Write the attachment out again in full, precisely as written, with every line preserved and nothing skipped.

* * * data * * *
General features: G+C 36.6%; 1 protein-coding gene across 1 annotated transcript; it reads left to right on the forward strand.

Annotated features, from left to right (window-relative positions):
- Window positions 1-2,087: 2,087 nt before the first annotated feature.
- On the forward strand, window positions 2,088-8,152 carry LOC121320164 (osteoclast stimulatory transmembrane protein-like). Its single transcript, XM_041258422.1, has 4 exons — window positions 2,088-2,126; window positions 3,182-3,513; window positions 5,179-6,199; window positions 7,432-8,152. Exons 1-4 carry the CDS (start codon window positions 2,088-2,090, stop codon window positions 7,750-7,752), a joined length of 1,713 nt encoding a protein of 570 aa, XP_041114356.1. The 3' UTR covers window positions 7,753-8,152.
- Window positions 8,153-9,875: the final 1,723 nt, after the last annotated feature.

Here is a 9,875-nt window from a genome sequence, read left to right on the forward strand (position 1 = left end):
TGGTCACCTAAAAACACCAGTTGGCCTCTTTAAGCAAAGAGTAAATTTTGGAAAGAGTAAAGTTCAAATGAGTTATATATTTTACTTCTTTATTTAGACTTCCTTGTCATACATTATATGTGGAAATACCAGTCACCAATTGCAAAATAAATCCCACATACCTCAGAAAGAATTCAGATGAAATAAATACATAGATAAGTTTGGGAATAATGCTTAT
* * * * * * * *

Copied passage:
General features: G+C 36.6%; 1 protein-coding gene across 1 annotated transcript; it reads left to right on the forward strand.

Annotated features, from left to right (window-relative positions):
- Window positions 1-2,087: 2,087 nt before the first annotated feature.
- On the forward strand, window positions 2,088-8,152 carry LOC121320164 (osteoclast stimulatory transmembrane protein-like). Its single transcript, XM_041258422.1, has 4 exons — window positions 2,088-2,126; window positions 3,182-3,513; window positions 5,179-6,199; window positions 7,432-8,152. Exons 1-4 carry the CDS (start codon window positions 2,088-2,090, stop codon window positions 7,750-7,752), a joined length of 1,713 nt encoding a protein of 570 aa, XP_041114356.1. The 3' UTR covers window positions 7,753-8,152.
- Window positions 8,153-9,875: the final 1,723 nt, after the last annotated feature.

Here is a 9,875-nt window from a genome sequence, read left to right on the forward strand (position 1 = left end):
TGGTCACCTAAAAACACCAGTTGGCCTCTTTAAGCAAAGAGTAAATTTTGGAAAGAGTAAAGTTCAAATGAGTTATATATTTTACTTCTTTATTTAGACTTCCTTGTCATACATTATATGTGGAAATACCAGTCACCAATTGCAAAATAAATCCCACATACCTCAGAAAGAATTCAGATGAAATAAATACATAGATAAGTTTGGGAATAATGCTTAT